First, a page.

Currently, when it comes to software and U.S. smartphone market share, Google and Apple control the majority. In May, research firm comScore revealed that Android has grown to an astounding 51 percent market share in the U.S., while Apple holds a respectable 30.7 percent. Next is Research In Motion with 12.3 percent market share, and Symbian is last with a mere 1.9 percent of the share. Microsoft splits 3.9 percent market share between remaining Windows Mobile users and early adopters of the new(ish) Windows Phone platform.
Between the top two, Google and Apple, that's over 81 percent market share. It's a long gap between Apple and RIM, and RIM has faced a nothing but a steady market share decline over the last three years. Essentially, iOS and Android – along with their respective ecosystems – are taking market share and running with it, inadvertently creating a duopoloy at the expense of their competitors.
But there is undoubtedly room for another ecosystem. The question is: which company can offer a user-friendly ecosystem and mobile operating system that is comparable, possibly even better, than either Google's or Apple's?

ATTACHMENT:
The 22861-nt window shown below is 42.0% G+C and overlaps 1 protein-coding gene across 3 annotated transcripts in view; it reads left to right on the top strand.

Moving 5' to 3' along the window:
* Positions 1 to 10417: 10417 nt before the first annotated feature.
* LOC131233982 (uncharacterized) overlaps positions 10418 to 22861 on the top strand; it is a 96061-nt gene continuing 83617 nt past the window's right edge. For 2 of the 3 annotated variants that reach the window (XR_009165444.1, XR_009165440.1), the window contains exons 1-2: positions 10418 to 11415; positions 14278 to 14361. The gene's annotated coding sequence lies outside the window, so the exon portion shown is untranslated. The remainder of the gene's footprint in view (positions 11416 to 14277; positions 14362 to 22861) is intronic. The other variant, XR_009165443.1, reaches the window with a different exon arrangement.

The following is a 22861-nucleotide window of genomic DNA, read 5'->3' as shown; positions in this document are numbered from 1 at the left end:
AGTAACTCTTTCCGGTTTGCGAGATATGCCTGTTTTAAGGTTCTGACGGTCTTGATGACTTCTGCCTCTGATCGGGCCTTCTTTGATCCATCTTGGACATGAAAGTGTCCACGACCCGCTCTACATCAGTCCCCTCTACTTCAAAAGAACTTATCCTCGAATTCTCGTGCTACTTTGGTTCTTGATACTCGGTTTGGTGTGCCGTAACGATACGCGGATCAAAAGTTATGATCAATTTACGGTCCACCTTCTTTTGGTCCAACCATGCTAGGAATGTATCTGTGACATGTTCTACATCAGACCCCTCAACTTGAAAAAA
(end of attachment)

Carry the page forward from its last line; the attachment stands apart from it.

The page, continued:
Months ago, when this question was first brought up, I said it would be a toss-up between Research In Motion or Microsoft, or BlackBerry 10 and Windows Phone 7. And there may have even been a third contender, like MeeGo or webOS. Now things have changed quite a bit. The MeeGo project was killed off and Intel partnered with Samsung, turning all the MeeGo progress into project Tizen. HP's webOS is all but dead and will soon be open-sourced. And BlackBerry and Windows Phone are both on the verge of major OS updates.